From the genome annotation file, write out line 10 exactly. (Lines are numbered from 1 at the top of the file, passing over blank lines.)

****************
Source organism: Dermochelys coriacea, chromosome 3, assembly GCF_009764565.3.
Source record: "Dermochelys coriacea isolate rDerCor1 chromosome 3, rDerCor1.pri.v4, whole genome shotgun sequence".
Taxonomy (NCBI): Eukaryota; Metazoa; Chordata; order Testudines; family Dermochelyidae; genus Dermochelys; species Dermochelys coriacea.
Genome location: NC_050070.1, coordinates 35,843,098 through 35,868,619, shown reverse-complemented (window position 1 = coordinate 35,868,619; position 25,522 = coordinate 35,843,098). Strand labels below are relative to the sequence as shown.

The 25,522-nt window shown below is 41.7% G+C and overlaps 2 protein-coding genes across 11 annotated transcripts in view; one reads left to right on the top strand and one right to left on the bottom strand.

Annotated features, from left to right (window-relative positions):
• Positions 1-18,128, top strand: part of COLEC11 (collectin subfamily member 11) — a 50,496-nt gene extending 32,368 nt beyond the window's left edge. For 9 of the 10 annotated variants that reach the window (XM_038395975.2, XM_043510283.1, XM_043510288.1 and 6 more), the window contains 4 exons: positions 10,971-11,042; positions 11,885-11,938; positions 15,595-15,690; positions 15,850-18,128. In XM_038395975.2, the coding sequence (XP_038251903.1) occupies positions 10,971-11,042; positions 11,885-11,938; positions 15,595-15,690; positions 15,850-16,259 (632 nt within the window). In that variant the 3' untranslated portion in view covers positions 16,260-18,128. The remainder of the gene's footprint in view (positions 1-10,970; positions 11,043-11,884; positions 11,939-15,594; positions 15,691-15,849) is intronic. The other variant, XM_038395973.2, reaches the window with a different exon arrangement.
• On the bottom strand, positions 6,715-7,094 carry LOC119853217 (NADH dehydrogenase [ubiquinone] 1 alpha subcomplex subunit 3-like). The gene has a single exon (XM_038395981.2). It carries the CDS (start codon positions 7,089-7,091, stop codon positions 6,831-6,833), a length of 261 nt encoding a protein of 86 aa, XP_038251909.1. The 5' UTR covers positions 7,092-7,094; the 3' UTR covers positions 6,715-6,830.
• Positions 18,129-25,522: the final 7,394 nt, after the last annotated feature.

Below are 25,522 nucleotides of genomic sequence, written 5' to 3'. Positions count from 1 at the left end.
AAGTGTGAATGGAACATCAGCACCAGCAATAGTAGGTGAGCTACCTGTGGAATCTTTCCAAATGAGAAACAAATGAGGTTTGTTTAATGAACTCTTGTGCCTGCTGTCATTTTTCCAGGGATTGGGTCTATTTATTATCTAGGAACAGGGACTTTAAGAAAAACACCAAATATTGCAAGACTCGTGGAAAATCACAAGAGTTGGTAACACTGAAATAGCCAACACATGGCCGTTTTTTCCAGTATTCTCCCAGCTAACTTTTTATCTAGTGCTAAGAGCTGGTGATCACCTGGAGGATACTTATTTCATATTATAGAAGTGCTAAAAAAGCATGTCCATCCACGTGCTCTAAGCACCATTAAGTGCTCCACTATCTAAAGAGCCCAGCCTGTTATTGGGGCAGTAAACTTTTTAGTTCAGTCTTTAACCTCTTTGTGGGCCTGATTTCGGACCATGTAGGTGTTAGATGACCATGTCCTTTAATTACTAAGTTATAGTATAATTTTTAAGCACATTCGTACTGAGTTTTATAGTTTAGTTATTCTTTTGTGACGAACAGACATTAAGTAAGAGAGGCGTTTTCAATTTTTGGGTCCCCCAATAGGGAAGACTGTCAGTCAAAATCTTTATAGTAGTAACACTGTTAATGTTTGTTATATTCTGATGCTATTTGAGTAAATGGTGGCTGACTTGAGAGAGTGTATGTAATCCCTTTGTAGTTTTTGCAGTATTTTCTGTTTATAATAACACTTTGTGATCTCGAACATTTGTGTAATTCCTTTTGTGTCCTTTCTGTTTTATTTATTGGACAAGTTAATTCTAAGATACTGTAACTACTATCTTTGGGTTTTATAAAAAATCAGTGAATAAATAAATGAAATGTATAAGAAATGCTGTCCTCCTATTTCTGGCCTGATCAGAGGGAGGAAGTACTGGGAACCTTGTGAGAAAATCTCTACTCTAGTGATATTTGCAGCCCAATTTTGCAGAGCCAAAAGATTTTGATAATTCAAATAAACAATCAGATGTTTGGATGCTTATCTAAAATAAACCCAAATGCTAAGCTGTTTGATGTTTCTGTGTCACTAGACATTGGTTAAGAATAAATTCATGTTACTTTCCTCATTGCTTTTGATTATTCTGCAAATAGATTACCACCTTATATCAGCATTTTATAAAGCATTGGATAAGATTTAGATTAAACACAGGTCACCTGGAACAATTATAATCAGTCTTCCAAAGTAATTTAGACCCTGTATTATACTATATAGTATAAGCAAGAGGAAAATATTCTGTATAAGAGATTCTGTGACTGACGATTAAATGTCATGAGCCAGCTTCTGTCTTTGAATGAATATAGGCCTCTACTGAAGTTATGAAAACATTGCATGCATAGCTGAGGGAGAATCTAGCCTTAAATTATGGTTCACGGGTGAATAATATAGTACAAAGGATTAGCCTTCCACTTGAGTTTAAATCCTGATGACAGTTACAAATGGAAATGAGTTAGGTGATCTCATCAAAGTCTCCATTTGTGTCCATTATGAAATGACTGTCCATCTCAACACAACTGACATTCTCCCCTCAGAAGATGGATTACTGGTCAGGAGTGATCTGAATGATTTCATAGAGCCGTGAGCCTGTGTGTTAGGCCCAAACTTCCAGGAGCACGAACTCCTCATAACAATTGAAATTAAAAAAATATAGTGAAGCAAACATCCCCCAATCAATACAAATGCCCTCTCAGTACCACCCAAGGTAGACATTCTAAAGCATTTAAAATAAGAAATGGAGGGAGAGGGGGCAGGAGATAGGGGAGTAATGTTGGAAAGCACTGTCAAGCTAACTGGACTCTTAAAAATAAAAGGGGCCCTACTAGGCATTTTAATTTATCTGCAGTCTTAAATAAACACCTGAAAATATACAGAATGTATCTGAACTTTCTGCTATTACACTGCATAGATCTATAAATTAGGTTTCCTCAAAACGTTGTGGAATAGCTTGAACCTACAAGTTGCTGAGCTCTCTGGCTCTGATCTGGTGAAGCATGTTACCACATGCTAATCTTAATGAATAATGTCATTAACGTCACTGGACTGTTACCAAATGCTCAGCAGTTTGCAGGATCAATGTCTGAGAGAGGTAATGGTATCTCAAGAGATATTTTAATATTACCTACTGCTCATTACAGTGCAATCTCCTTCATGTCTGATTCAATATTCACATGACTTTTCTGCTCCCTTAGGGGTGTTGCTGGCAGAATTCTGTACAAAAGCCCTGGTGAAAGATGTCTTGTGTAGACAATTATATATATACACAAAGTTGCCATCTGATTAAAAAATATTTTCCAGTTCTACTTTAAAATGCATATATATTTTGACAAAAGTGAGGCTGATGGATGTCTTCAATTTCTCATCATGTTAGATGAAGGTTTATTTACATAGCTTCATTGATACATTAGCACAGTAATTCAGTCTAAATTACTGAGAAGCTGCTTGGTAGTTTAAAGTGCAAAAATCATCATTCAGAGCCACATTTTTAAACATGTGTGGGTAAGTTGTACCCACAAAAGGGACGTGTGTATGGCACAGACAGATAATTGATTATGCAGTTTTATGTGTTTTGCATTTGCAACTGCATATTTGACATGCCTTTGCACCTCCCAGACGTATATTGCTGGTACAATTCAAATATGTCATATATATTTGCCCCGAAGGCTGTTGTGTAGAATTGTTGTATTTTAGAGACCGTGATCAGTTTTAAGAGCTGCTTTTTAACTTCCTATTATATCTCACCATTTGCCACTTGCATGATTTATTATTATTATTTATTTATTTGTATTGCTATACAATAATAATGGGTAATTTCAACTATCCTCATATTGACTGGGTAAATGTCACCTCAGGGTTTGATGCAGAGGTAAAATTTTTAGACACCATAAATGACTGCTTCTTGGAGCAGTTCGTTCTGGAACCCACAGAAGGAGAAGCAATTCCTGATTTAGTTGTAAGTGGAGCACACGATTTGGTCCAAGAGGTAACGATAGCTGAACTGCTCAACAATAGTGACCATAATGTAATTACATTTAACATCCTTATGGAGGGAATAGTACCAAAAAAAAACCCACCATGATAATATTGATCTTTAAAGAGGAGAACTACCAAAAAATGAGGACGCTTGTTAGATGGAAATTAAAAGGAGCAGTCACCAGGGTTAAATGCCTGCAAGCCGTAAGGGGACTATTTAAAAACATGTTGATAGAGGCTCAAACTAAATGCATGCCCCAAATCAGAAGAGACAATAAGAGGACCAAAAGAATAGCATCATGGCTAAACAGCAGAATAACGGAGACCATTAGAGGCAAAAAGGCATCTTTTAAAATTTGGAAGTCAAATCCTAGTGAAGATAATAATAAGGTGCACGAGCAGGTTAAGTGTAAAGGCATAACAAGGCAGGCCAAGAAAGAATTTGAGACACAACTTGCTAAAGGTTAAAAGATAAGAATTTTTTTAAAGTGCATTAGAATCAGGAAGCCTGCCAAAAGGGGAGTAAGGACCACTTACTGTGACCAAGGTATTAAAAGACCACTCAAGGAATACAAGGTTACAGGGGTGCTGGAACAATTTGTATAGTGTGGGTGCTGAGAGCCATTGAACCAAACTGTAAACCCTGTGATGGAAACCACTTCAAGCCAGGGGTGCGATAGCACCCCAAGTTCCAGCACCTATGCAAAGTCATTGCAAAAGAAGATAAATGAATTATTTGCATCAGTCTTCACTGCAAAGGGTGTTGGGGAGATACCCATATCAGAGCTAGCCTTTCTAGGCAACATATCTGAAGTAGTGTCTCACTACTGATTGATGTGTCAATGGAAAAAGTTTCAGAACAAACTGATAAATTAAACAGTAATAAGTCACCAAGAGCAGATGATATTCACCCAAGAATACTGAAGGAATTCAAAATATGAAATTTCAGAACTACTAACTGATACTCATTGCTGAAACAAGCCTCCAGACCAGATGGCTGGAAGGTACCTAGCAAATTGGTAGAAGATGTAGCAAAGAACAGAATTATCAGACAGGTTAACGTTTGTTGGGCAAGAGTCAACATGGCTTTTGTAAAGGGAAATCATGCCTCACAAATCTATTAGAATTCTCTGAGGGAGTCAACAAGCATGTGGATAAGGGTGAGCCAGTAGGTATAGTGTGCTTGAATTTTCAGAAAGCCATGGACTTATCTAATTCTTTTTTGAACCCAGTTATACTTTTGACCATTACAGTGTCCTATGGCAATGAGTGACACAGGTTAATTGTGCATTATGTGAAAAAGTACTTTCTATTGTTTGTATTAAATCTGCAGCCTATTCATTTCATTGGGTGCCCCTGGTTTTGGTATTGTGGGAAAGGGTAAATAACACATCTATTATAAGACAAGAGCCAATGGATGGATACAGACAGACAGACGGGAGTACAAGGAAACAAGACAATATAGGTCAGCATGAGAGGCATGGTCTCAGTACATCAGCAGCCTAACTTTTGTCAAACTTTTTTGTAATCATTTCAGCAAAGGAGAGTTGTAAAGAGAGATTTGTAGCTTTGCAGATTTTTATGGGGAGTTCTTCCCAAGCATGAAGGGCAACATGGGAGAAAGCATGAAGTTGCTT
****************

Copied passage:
Below are 25,522 nucleotides of genomic sequence, written 5' to 3'. Positions count from 1 at the left end.